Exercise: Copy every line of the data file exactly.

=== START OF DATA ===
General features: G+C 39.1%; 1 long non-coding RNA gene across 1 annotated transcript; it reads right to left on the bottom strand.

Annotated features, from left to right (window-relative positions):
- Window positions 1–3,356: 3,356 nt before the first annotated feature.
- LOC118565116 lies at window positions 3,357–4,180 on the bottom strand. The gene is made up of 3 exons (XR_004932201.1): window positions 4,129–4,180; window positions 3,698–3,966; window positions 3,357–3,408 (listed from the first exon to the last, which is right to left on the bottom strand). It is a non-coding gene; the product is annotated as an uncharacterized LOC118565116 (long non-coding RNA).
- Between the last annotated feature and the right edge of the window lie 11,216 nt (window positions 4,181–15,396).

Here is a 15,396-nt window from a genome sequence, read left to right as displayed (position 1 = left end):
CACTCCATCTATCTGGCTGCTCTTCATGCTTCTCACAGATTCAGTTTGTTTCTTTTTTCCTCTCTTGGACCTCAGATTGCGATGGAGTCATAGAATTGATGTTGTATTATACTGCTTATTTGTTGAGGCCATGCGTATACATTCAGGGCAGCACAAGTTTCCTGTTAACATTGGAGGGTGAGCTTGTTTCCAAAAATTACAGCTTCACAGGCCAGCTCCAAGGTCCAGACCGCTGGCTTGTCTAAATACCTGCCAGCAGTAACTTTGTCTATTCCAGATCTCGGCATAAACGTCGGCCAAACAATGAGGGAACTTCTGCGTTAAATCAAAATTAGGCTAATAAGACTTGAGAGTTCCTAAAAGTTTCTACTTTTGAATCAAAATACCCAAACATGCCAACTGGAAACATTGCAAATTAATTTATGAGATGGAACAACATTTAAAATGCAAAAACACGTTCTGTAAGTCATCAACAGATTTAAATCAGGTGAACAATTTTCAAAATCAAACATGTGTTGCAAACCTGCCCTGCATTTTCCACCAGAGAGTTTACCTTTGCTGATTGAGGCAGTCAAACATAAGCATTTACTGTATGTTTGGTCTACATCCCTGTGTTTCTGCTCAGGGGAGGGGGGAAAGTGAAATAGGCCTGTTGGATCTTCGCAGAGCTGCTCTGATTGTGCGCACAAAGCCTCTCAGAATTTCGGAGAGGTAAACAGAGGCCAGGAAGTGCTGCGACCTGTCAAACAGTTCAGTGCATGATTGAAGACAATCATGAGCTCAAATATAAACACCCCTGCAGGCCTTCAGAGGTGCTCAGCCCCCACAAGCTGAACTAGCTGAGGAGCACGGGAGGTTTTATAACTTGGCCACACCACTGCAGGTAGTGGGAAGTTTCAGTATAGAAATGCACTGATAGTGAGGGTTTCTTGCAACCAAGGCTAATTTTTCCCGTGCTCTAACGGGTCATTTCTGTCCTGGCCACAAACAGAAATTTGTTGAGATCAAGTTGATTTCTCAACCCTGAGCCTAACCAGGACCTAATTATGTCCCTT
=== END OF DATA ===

General features: G+C 39.1%; 1 long non-coding RNA gene across 1 annotated transcript; it reads right to left on the bottom strand.

Annotated features, from left to right (window-relative positions):
- Window positions 1–3,356: 3,356 nt before the first annotated feature.
- LOC118565116 lies at window positions 3,357–4,180 on the bottom strand. The gene is made up of 3 exons (XR_004932201.1): window positions 4,129–4,180; window positions 3,698–3,966; window positions 3,357–3,408 (listed from the first exon to the last, which is right to left on the bottom strand). It is a non-coding gene; the product is annotated as an uncharacterized LOC118565116 (long non-coding RNA).
- Between the last annotated feature and the right edge of the window lie 11,216 nt (window positions 4,181–15,396).

Here is a 15,396-nt window from a genome sequence, read left to right as displayed (position 1 = left end):
CACTCCATCTATCTGGCTGCTCTTCATGCTTCTCACAGATTCAGTTTGTTTCTTTTTTCCTCTCTTGGACCTCAGATTGCGATGGAGTCATAGAATTGATGTTGTATTATACTGCTTATTTGTTGAGGCCATGCGTATACATTCAGGGCAGCACAAGTTTCCTGTTAACATTGGAGGGTGAGCTTGTTTCCAAAAATTACAGCTTCACAGGCCAGCTCCAAGGTCCAGACCGCTGGCTTGTCTAAATACCTGCCAGCAGTAACTTTGTCTATTCCAGATCTCGGCATAAACGTCGGCCAAACAATGAGGGAACTTCTGCGTTAAATCAAAATTAGGCTAATAAGACTTGAGAGTTCCTAAAAGTTTCTACTTTTGAATCAAAATACCCAAACATGCCAACTGGAAACATTGCAAATTAATTTATGAGATGGAACAACATTTAAAATGCAAAAACACGTTCTGTAAGTCATCAACAGATTTAAATCAGGTGAACAATTTTCAAAATCAAACATGTGTTGCAAACCTGCCCTGCATTTTCCACCAGAGAGTTTACCTTTGCTGATTGAGGCAGTCAAACATAAGCATTTACTGTATGTTTGGTCTACATCCCTGTGTTTCTGCTCAGGGGAGGGGGGAAAGTGAAATAGGCCTGTTGGATCTTCGCAGAGCTGCTCTGATTGTGCGCACAAAGCCTCTCAGAATTTCGGAGAGGTAAACAGAGGCCAGGAAGTGCTGCGACCTGTCAAACAGTTCAGTGCATGATTGAAGACAATCATGAGCTCAAATATAAACACCCCTGCAGGCCTTCAGAGGTGCTCAGCCCCCACAAGCTGAACTAGCTGAGGAGCACGGGAGGTTTTATAACTTGGCCACACCACTGCAGGTAGTGGGAAGTTTCAGTATAGAAATGCACTGATAGTGAGGGTTTCTTGCAACCAAGGCTAATTTTTCCCGTGCTCTAACGGGTCATTTCTGTCCTGGCCACAAACAGAAATTTGTTGAGATCAAGTTGATTTCTCAACCCTGAGCCTAACCAGGACCTAATTATGTCCCTT